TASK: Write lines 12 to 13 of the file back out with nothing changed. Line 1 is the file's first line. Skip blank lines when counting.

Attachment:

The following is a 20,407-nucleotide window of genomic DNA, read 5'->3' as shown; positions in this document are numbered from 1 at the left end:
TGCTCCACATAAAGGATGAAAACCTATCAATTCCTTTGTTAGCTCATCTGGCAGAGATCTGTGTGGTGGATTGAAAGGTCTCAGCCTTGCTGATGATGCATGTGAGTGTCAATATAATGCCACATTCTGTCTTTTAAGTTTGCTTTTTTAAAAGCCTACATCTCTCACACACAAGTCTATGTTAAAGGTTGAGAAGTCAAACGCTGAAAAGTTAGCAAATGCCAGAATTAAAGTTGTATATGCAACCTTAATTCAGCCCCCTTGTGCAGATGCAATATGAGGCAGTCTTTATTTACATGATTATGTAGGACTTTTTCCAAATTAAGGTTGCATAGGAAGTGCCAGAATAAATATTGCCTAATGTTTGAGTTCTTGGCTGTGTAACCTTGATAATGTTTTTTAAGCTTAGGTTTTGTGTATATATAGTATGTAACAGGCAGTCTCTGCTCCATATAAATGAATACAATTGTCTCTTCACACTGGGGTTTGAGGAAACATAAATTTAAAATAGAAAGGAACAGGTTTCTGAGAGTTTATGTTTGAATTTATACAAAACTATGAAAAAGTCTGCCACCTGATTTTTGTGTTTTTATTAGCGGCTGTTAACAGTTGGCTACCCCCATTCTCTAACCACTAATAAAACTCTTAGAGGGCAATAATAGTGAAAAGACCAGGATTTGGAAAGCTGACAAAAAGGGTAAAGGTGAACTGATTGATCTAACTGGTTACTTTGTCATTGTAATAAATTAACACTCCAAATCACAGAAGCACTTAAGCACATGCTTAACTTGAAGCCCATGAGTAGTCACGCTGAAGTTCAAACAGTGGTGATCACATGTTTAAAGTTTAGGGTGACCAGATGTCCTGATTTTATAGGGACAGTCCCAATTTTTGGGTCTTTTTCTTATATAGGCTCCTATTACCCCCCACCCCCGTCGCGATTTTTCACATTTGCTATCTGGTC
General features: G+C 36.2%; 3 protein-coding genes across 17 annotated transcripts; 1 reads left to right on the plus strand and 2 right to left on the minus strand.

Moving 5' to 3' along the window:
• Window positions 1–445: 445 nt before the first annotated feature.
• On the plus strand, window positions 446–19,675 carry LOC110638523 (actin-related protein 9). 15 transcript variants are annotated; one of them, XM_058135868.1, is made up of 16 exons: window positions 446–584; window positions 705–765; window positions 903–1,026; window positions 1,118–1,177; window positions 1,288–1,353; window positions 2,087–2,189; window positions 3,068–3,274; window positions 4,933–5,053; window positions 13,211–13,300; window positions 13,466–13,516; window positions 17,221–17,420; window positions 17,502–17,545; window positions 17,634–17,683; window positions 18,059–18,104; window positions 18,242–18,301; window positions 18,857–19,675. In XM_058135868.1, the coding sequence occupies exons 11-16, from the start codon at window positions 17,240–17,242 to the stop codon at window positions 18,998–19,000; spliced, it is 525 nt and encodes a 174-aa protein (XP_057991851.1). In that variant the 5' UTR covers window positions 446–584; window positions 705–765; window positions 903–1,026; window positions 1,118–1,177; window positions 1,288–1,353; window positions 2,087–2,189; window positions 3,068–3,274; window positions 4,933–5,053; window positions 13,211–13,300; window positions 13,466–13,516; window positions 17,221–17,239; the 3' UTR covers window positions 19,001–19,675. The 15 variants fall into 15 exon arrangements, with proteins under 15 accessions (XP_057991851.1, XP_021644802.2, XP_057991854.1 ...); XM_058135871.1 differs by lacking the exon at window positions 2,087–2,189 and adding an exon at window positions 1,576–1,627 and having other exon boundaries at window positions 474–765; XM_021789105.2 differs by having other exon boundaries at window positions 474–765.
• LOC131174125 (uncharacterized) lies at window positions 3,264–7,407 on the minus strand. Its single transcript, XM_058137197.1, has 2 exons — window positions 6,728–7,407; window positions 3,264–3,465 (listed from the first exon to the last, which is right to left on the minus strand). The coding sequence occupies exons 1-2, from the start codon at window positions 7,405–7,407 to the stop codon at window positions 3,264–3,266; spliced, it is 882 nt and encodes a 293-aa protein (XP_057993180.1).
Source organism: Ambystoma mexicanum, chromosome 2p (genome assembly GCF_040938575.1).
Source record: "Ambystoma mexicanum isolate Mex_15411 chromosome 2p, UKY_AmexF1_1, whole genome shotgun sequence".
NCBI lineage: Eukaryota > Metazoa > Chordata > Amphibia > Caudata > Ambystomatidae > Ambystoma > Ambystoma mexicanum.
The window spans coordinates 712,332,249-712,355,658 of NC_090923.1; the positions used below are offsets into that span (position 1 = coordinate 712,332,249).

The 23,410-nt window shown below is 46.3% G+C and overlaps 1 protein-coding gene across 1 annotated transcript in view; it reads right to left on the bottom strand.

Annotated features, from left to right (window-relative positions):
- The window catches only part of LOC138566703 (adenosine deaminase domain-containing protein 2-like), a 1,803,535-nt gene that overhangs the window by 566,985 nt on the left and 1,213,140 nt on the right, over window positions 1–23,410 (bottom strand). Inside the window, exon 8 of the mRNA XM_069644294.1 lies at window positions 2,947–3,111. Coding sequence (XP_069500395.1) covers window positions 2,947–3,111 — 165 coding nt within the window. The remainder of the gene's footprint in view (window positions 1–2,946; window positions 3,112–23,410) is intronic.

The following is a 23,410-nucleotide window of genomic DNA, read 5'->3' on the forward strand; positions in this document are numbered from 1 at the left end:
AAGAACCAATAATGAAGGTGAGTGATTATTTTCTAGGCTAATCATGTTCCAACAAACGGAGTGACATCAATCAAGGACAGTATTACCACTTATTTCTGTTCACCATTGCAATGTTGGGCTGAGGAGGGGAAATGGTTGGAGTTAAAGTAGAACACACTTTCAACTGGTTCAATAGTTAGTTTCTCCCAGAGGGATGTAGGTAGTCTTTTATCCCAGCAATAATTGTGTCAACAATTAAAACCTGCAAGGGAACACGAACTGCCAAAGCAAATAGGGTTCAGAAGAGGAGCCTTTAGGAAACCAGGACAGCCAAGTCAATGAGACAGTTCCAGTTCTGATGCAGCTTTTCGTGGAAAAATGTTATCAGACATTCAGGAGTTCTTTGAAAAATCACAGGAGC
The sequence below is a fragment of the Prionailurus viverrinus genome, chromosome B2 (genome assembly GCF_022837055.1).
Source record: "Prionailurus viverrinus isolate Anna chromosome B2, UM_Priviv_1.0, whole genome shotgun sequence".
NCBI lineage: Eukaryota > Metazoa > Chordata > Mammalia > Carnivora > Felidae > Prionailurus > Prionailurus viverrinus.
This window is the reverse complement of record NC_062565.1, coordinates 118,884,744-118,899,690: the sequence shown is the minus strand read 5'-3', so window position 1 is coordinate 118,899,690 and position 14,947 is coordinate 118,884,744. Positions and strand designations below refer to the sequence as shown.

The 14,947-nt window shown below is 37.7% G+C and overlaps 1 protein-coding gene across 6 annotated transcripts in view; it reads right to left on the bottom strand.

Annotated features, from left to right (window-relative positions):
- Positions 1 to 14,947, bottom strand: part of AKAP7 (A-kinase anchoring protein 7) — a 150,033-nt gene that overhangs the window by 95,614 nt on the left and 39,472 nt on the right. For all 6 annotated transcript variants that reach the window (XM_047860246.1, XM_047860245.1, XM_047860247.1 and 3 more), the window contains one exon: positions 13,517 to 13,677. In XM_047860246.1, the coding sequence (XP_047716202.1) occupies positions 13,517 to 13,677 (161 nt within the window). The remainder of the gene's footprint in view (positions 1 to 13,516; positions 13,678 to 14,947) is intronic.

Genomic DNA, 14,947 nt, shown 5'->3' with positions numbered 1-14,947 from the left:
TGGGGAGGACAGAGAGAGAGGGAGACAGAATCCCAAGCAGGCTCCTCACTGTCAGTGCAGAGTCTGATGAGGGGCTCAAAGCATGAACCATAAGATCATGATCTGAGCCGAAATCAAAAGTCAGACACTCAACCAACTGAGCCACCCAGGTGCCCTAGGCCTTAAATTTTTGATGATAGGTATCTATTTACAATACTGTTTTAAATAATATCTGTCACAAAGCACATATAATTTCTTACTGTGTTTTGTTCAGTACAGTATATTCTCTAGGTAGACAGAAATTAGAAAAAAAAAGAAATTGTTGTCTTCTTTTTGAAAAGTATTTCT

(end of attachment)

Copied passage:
The 23,410-nt window shown below is 46.3% G+C and overlaps 1 protein-coding gene across 1 annotated transcript in view; it reads right to left on the bottom strand.

Annotated features, from left to right (window-relative positions):